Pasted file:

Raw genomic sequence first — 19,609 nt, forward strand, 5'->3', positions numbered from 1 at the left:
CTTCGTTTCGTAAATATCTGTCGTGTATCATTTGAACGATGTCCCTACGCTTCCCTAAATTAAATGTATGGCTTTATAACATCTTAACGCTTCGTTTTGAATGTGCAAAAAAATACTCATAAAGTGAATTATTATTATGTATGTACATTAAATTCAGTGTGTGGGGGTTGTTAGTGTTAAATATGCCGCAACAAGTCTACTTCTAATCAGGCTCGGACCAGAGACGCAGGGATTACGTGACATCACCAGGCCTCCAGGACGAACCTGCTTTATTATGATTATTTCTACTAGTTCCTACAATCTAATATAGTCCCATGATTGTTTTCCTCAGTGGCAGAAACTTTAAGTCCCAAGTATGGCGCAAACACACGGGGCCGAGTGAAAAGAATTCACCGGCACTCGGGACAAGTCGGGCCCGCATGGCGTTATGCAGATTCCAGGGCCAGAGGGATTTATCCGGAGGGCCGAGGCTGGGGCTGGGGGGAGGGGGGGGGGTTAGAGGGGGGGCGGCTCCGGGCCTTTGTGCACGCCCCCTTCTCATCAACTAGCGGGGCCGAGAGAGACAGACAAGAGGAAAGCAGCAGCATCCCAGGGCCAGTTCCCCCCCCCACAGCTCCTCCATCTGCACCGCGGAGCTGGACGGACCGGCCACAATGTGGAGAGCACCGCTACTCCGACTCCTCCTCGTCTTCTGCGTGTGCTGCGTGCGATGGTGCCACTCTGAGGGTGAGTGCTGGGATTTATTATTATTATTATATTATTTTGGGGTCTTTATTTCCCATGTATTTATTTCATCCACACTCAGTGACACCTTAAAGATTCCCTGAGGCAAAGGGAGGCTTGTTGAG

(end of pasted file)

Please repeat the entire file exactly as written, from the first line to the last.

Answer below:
Raw genomic sequence first — 19,609 nt, forward strand, 5'->3', positions numbered from 1 at the left:
CTTCGTTTCGTAAATATCTGTCGTGTATCATTTGAACGATGTCCCTACGCTTCCCTAAATTAAATGTATGGCTTTATAACATCTTAACGCTTCGTTTTGAATGTGCAAAAAAATACTCATAAAGTGAATTATTATTATGTATGTACATTAAATTCAGTGTGTGGGGGTTGTTAGTGTTAAATATGCCGCAACAAGTCTACTTCTAATCAGGCTCGGACCAGAGACGCAGGGATTACGTGACATCACCAGGCCTCCAGGACGAACCTGCTTTATTATGATTATTTCTACTAGTTCCTACAATCTAATATAGTCCCATGATTGTTTTCCTCAGTGGCAGAAACTTTAAGTCCCAAGTATGGCGCAAACACACGGGGCCGAGTGAAAAGAATTCACCGGCACTCGGGACAAGTCGGGCCCGCATGGCGTTATGCAGATTCCAGGGCCAGAGGGATTTATCCGGAGGGCCGAGGCTGGGGCTGGGGGGAGGGGGGGGGGTTAGAGGGGGGGCGGCTCCGGGCCTTTGTGCACGCCCCCTTCTCATCAACTAGCGGGGCCGAGAGAGACAGACAAGAGGAAAGCAGCAGCATCCCAGGGCCAGTTCCCCCCCCCACAGCTCCTCCATCTGCACCGCGGAGCTGGACGGACCGGCCACAATGTGGAGAGCACCGCTACTCCGACTCCTCCTCGTCTTCTGCGTGTGCTGCGTGCGATGGTGCCACTCTGAGGGTGAGTGCTGGGATTTATTATTATTATTATATTATTTTGGGGTCTTTATTTCCCATGTATTTATTTCATCCACACTCAGTGACACCTTAAAGATTCCCTGAGGCAAAGGGAGGCTTGTTGAG